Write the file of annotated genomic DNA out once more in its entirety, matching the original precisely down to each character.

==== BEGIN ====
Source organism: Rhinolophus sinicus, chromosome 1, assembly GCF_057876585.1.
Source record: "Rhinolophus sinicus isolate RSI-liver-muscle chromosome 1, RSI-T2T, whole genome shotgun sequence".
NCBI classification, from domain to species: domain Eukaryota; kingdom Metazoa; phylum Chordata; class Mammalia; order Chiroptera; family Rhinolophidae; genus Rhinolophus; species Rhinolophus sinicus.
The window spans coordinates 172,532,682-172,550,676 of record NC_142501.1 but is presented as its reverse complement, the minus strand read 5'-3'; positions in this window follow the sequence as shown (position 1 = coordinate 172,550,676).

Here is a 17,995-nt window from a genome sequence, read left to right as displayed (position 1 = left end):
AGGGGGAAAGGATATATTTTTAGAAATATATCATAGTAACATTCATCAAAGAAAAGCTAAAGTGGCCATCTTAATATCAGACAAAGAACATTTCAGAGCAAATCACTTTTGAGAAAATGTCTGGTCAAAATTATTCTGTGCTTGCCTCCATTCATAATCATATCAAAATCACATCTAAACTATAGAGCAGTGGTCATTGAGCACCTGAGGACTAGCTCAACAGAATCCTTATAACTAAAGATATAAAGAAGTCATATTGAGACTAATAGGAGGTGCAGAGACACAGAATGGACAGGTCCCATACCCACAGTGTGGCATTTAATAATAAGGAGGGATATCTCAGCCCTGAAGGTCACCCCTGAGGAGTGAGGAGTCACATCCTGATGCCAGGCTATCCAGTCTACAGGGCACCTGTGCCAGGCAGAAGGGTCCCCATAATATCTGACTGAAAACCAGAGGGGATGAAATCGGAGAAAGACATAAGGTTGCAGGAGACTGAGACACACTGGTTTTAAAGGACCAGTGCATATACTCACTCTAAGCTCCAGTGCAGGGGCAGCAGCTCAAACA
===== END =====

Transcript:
Source organism: Rhinolophus sinicus, chromosome 1, assembly GCF_057876585.1.
Source record: "Rhinolophus sinicus isolate RSI-liver-muscle chromosome 1, RSI-T2T, whole genome shotgun sequence".
NCBI classification, from domain to species: domain Eukaryota; kingdom Metazoa; phylum Chordata; class Mammalia; order Chiroptera; family Rhinolophidae; genus Rhinolophus; species Rhinolophus sinicus.
The window spans coordinates 172,532,682-172,550,676 of record NC_142501.1 but is presented as its reverse complement, the minus strand read 5'-3'; positions in this window follow the sequence as shown (position 1 = coordinate 172,550,676).

Here is a 17,995-nt window from a genome sequence, read left to right as displayed (position 1 = left end):
AGGGGGAAAGGATATATTTTTAGAAATATATCATAGTAACATTCATCAAAGAAAAGCTAAAGTGGCCATCTTAATATCAGACAAAGAACATTTCAGAGCAAATCACTTTTGAGAAAATGTCTGGTCAAAATTATTCTGTGCTTGCCTCCATTCATAATCATATCAAAATCACATCTAAACTATAGAGCAGTGGTCATTGAGCACCTGAGGACTAGCTCAACAGAATCCTTATAACTAAAGATATAAAGAAGTCATATTGAGACTAATAGGAGGTGCAGAGACACAGAATGGACAGGTCCCATACCCACAGTGTGGCATTTAATAATAAGGAGGGATATCTCAGCCCTGAAGGTCACCCCTGAGGAGTGAGGAGTCACATCCTGATGCCAGGCTATCCAGTCTACAGGGCACCTGTGCCAGGCAGAAGGGTCCCCATAATATCTGACTGAAAACCAGAGGGGATGAAATCGGAGAAAGACATAAGGTTGCAGGAGACTGAGACACACTGGTTTTAAAGGACCAGTGCATATACTCACTCTAAGCTCCAGTGCAGGGGCAGCAGCTCAAACA